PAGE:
A bill to require the Secretary of the Treasury to mint coins celebrating the recovery and restoration of the American bald eagle, the national symbol of the United States, to America's lands, waterways, and skies and the great importance of the designation of the American bald eagle as an endangered species under the Endangered Species Act of 1973, and for other purposes.
The bill’s titles are written by its sponsor.
Sponsor. Senator for Tennessee. Republican.
Last Updated: Oct 5, 2004
Length: 12 pages
Oct 5, 2004
108th Congress, 2003–2004
Died in a previous Congress
This bill was introduced on October 5, 2004, in a previous session of Congress, but was not enacted.
- See Instead:
H.R. 4116 (same title)
Enacted — Signed by the President — Dec 23, 2004
Oct 5, 2004
Bills and resolutions are referred to committees which debate the bill before possibly sending it on to the whole chamber.
S. 2889 (108th) was a bill in the United States Congress.
A bill must be passed by both the House and Senate in identical form and then be signed by the President to become law.
This bill was introduced in the 108th Congress, which met from Jan 7, 2003 to Dec 9, 2004. Legislation not enacted by the end of a Congress is cleared from the books.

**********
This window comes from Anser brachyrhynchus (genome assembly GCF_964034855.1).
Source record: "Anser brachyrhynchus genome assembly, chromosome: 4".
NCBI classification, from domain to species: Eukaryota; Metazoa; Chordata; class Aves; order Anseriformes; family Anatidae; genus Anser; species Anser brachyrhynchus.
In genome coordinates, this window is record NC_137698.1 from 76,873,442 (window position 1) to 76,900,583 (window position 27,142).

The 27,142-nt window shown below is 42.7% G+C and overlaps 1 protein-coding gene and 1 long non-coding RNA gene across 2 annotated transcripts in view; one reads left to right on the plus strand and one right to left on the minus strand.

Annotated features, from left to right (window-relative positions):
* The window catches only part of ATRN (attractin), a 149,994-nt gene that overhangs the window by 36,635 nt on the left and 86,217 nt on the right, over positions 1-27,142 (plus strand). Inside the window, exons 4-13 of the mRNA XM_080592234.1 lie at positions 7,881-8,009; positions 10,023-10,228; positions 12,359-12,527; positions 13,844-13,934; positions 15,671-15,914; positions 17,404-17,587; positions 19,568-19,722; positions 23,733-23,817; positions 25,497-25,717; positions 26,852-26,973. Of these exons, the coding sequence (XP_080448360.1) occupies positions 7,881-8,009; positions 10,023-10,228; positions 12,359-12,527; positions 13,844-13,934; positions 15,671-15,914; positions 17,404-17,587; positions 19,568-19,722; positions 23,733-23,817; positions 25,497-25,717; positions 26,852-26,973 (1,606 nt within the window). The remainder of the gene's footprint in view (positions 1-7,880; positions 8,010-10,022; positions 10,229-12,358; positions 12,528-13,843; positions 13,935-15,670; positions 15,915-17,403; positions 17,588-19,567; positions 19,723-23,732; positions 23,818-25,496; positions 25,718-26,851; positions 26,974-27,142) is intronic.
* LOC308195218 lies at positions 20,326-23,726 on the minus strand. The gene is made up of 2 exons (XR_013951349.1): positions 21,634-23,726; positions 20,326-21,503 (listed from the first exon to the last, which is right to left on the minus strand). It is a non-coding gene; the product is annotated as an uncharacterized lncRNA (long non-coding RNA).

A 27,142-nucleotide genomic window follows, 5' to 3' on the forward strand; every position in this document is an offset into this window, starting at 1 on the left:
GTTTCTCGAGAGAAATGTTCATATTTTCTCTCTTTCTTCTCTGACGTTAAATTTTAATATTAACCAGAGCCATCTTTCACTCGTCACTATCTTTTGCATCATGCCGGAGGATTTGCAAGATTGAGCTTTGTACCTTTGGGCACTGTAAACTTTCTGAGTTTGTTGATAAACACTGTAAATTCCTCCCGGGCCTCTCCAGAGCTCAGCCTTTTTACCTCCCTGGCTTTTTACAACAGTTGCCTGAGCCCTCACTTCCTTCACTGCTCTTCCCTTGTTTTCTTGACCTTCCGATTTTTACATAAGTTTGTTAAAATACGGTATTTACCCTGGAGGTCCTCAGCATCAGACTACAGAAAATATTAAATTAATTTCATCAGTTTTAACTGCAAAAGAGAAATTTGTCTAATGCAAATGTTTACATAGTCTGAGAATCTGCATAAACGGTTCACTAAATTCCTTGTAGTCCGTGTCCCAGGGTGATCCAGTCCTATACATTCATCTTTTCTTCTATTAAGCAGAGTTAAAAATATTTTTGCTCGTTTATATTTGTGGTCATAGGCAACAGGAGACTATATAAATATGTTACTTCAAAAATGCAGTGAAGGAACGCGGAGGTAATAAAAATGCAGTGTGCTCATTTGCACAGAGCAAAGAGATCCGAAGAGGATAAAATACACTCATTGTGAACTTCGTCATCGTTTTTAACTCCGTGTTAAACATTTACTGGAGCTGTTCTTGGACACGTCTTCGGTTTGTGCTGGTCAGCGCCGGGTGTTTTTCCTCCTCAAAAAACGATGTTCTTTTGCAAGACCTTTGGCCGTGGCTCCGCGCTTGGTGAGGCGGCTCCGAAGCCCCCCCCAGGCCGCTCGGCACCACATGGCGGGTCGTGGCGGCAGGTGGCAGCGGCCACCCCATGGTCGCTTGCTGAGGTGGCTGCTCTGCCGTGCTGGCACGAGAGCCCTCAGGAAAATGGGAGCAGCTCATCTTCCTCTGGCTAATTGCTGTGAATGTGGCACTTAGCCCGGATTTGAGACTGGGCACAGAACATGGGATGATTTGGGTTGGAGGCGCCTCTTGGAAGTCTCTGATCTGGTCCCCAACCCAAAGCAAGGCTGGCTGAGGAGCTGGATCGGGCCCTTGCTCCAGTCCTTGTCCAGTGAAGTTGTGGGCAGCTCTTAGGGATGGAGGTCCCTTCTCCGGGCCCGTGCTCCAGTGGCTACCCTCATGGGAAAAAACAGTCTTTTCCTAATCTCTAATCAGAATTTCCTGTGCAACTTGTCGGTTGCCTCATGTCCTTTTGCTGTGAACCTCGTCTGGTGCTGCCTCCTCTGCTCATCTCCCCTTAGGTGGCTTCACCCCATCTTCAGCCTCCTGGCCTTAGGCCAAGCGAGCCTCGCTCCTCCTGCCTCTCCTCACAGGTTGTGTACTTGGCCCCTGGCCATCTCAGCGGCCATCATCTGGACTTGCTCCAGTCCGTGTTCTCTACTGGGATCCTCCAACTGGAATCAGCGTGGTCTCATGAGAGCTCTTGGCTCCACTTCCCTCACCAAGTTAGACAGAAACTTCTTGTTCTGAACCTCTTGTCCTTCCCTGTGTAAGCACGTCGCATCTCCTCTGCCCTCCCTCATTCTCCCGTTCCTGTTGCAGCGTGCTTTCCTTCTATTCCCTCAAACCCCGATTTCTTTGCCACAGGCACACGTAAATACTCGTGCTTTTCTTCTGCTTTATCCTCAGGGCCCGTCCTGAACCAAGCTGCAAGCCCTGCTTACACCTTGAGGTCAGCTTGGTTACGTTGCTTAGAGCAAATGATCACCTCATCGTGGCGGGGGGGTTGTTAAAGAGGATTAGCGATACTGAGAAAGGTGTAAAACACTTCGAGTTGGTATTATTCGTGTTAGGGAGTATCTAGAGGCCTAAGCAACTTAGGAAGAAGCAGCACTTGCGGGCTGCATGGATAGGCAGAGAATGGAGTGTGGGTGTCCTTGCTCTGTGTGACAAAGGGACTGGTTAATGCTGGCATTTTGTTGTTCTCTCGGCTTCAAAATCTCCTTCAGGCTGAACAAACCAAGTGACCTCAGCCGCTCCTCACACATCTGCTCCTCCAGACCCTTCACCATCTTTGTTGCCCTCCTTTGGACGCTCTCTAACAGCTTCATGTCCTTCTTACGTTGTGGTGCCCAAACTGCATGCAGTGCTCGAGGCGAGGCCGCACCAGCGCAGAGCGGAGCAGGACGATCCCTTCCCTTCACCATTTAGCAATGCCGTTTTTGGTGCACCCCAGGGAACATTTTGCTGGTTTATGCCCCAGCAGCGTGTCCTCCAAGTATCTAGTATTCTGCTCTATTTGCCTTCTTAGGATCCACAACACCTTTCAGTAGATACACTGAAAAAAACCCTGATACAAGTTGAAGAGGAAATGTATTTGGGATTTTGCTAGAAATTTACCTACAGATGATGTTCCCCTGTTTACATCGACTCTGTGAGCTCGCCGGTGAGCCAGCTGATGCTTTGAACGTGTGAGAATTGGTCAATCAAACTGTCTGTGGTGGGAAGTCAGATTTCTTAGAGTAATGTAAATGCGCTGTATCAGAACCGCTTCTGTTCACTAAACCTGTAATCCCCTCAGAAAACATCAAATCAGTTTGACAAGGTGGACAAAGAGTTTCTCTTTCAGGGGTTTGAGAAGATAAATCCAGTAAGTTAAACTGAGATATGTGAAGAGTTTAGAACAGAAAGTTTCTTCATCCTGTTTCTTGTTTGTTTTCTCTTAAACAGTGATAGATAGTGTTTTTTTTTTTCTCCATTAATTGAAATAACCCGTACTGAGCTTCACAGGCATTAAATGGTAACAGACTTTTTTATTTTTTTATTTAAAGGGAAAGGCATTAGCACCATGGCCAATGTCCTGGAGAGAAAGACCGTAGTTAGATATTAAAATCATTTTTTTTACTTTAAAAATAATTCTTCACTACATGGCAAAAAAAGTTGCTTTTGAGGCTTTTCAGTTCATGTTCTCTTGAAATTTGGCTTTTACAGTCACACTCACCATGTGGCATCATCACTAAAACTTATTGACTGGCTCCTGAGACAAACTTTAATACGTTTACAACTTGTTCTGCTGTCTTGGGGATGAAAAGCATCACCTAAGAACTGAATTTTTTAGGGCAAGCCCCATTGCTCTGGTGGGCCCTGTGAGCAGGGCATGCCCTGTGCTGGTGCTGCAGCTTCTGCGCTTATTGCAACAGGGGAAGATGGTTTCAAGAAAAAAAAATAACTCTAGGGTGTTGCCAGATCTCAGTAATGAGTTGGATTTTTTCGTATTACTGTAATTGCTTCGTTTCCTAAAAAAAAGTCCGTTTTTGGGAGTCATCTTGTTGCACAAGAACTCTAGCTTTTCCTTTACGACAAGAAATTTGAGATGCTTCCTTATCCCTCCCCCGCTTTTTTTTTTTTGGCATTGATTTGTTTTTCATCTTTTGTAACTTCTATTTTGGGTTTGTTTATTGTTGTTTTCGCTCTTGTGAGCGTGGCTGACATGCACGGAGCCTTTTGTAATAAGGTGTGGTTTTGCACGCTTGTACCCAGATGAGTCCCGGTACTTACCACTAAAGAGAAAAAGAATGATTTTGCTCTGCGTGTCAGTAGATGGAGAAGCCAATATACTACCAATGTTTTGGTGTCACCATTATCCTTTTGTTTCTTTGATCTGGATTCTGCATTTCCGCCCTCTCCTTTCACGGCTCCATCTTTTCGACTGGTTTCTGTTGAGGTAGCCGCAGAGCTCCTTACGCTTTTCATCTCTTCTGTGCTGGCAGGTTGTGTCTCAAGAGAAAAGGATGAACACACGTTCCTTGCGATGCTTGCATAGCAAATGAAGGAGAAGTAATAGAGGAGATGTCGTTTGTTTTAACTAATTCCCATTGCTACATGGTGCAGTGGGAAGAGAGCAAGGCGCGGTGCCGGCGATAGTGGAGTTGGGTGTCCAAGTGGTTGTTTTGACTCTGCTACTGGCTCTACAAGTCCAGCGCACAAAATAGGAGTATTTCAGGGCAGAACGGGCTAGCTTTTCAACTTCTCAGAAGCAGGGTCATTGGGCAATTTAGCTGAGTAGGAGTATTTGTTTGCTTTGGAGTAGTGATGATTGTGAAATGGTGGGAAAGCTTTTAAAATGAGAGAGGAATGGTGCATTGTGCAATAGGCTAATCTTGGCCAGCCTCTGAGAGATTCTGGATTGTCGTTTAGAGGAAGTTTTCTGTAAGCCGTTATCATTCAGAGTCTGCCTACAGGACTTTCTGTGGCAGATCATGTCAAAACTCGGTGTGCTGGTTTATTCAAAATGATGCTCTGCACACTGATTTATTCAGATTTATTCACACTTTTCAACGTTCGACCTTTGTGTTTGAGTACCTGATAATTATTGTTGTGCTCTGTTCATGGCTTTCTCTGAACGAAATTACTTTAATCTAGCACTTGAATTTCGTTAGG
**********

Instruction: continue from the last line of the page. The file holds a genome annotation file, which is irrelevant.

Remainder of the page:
How to cite this information.
We recommend the following MLA-formatted citation when using the information you see here in academic work:
Civic Impulse. (2017). S. 2889 — 108th Congress: American Bald Eagle Recovery and National Emblem Commemorative Coin Act. Retrieved from https://www.govtrack.us/congress/bills/108/s2889
“S. 2889 — 108th Congress: American Bald Eagle Recovery and National Emblem Commemorative Coin Act.” www.GovTrack.us. 2004. November 24, 2017 <https://www.govtrack.us/congress/bills/108/s2889>
|title=S. 2889 (108th)
|accessdate=November 24, 2017
|author=108th Congress (2004)
|date=October 5, 2004
|quote=American Bald Eagle Recovery and National Emblem Commemorative Coin Act
Where is this information from?
GovTrack automatically collects legislative information from a variety of governmental and non-governmental sources. This page is sourced primarily from Congress.gov, the official portal of the United States Congress. Congress.gov is generally updated one day after events occur, and so legislative activity shown here may be one day behind. Data via the congress project.